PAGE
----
Keywords: development, infrastructure, rural development, participation

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2 Engaging the Terrorism Problematique in Africa: Discursive and Non-Discursive Approaches to Counter Terrorism

Authors: Cecil Blake, Tolu Kayode-Adedeji, Innocent Chiluwa, Charles Iruonagbe

Abstract:

National, regional and international security threats have dominated the twenty-first century thus far. Insurgencies that utilize “terrorism” as their primary strategy pose the most serious threat to global security. States in turn adopt terrorist strategies to resist and even defeat insurgents who invoke the legitimacy of statehood to justify their action. In short, the era is dominated by the use of terror tactics by state and non-state actors. Globally, there is a powerful network of groups involved in insurgencies using Islam as the bastion for their cause. In Africa, there are Boko Haram, Al Shabaab and Al Qaeda in the Maghreb representing Islamic groups utilizing terror strategies and tactics to prosecute their wars. The task at hand is to discover and to use multiple ways of handling the present security threats, including novel approaches to policy formulation, implementation, monitoring and evaluation that would pay significant attention to the important role of culture and communication strategies germane for discursive means of conflict resolution. In other to achieve this, the proposed research would address inter alia, root causes of insurgences that predicate their mission on Islamic tenets particularly in Africa; discursive and non-discursive counter-terrorism approaches fashioned by African governments, continental supra-national and regional organizations, recruitment strategies by major non-sate actors in Africa that rely solely on terrorist strategies and tactics and sources of finances for the groups under study. A major anticipated outcome of this research is a contribution to answers that would lead to the much needed stability required for development in African countries experiencing insurgencies carried out by the use of patterned terror strategies and tactics. The nature of the research requires the use of triangulation as the methodological tool.

Keywords: counter-terrorism, discourse, Nigeria, security, terrorism

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1 Tuberculosis and Associated Transient Hyperglycaemia in Peri-Urban South Africa: Implications for Diabetes Screening in High Tuberculosis/HIV Burden Settings

Authors: Mmamapudi Kubjane, Natacha Berkowitz, Rene Goliath, Naomi S. Levitt, Robert J. Wilkinson, Tolu Oni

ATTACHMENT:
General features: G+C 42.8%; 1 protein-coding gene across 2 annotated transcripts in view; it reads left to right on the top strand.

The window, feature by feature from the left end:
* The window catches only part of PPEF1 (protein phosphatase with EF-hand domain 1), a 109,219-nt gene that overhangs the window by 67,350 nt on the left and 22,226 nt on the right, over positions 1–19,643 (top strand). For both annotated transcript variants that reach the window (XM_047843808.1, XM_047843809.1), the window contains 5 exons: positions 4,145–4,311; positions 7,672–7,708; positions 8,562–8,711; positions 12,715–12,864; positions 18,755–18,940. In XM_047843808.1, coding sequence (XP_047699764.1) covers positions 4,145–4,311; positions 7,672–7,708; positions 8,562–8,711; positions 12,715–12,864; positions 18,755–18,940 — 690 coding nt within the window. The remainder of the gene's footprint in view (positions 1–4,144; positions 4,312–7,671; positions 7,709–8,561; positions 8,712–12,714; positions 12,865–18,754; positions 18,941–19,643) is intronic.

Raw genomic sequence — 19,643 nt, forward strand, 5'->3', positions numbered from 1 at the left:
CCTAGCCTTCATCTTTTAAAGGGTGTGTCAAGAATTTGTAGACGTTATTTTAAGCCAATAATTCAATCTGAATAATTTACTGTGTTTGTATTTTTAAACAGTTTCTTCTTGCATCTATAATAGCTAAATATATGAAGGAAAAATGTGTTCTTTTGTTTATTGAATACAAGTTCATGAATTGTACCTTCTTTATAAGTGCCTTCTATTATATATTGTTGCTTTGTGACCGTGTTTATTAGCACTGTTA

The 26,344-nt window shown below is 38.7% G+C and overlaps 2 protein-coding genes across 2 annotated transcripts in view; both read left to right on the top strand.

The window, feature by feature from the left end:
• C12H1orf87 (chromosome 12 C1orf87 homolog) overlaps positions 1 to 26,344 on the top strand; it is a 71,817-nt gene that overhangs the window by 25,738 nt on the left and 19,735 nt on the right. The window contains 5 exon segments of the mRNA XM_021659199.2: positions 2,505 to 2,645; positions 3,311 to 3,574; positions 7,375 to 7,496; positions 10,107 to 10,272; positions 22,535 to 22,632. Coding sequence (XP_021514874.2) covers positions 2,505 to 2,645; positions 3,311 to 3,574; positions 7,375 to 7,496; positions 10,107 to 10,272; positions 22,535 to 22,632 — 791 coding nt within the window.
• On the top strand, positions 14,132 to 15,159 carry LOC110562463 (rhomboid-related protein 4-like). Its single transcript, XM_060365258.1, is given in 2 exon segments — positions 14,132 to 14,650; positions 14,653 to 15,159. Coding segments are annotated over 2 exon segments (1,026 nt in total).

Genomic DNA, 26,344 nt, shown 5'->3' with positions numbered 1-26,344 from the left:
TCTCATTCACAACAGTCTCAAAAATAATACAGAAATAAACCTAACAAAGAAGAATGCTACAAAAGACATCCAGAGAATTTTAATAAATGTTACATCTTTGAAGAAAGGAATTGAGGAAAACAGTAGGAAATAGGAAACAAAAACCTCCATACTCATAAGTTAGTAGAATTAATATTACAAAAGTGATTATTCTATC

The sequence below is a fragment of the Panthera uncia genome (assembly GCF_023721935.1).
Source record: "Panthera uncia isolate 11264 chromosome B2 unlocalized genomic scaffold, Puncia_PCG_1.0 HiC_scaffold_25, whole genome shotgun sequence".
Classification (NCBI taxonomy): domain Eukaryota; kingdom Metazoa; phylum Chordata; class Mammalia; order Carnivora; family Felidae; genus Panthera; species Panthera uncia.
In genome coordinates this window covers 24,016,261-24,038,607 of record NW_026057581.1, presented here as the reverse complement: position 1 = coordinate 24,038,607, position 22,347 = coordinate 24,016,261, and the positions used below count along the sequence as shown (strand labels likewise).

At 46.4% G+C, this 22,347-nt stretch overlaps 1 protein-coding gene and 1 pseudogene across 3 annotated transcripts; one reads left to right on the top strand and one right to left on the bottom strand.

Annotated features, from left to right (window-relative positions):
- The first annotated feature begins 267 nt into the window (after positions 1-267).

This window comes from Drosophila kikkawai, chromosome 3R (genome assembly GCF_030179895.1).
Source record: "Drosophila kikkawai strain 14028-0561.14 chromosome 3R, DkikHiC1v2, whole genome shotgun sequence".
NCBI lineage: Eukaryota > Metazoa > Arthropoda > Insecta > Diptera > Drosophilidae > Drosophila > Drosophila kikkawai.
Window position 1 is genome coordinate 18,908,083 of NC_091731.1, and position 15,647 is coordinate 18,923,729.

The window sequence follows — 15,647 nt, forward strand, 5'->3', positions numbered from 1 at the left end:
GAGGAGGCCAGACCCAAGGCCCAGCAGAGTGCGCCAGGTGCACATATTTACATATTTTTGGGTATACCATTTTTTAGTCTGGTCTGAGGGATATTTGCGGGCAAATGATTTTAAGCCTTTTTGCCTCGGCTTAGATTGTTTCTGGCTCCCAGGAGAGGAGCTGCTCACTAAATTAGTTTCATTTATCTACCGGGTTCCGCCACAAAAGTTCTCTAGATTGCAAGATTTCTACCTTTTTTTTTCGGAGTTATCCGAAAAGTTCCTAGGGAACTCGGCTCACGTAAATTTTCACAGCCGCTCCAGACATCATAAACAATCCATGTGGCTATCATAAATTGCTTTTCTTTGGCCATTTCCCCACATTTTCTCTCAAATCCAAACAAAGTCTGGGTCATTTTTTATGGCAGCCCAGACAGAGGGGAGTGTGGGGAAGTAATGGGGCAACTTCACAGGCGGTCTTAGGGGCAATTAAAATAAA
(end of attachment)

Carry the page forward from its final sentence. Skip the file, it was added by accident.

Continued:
Abstract:

Background: South Africa remains a high tuberculosis (TB) burden country globally and the burden of diabetes – a TB risk factor is growing rapidly. As an infectious disease, TB also induces transient hyperglycaemia. Therefore, screening for diabetes in newly diagnosed tuberculosis patients may result in misclassification of transient hyperglycaemia as diabetes. Objective: The objective of this study was to determine and compare the prevalence of hyperglycaemia (diabetes and impaired glucose regulation (IGR)) in TB patients and to assess the cross-sectional association between TB and hyperglycaemia at enrolment and after three months of follow-up. Methods: Consecutive adult TB and non-TB participants presenting at a TB clinic in Cape Town were enrolled in this cross-sectional study and follow-up between July 2013 and August 2015. Diabetes was defined as self-reported diabetes, fasting plasma glucose (FPG) ≥ 7.0 mmol·L⁻¹ or glycated haemoglobin (HbA1c) ≥ 6.5%. IGR was defined as FPG 5.5– < 7.0 mmol·L⁻¹ or HbA1c 5.7– < 6.5%. TB patients initiated treatment. After three months, all participants were followed up and screened for diabetes again. The association between TB and hyperglycaemia was assessed using logistic regression adjusting for potential confounders including sex, age, income, hypertension, waist circumference, previous prisoner, marital status, work status, HIV status. Results: Diabetes screening was performed in 852 participants (414 TB and 438 non-TB) at enrolment and in 639 (304 TB and 335 non-TB) at three-month follow-up. The prevalence of HIV-1 infection was 69.6% (95% confidence interval (CI), 64.9–73.8 %) among TB patients, and 58.2% (95% CI, 53.5–62.8 %) among the non-TB participants. Glycaemic levels were much higher in TB patients than in the non-TB participants but decreased over time. Among TB patients, the prevalence of IGR was 65.2% (95% CI 60.1 - 69.9) at enrollment and 21.5% (95% CI 17.2-26.5) at follow-up; and was 50% (45.1 - 54.94) and 32% (95% CI 27.9 - 38.0) respectively, among non-TB participants. The prevalence of diabetes in TB patients was 12.5% (95% CI 9.69 – 16.12%) at enrolment and 9.2% (95% CI, 6.43–13.03%) at follow-up; and was 10.04% (95% CI, 7.55–13.24%) and 8.06% (95% CI, 5.58–11.51) respectively, among non-TB participants. The association between TB and IGT was significant at enrolment (adjusted odds ratio (OR) 2.26 (95% CI, 1.55-3.31) but disappeared at follow-up 0.84 (0.53 - 1.36). However, the TB-diabetes association remained positive and significant both at enrolment (2.41 (95% CI, 1.3-4.34)) and follow-up (OR 3.31 (95% CI, 1.5 - 7.25)). Conclusion: Transient hyperglycaemia exists during tuberculosis. This has implications on diabetes screening in TB patients and suggests a need for diabetes confirmation tests during or after TB treatment. Nonetheless, the association between TB and diabetes noted at enrolment persists at 3 months highlighting the importance of diabetes control and prevention for TB control. Further research is required to investigate the impact of hyperglycaemia (transient or otherwise) on TB outcomes to ascertain the clinical significance of hyperglycemia at enrolment.

Keywords: diabetes, impaired glucose regulation, transient hyperglycaemia, tuberculosis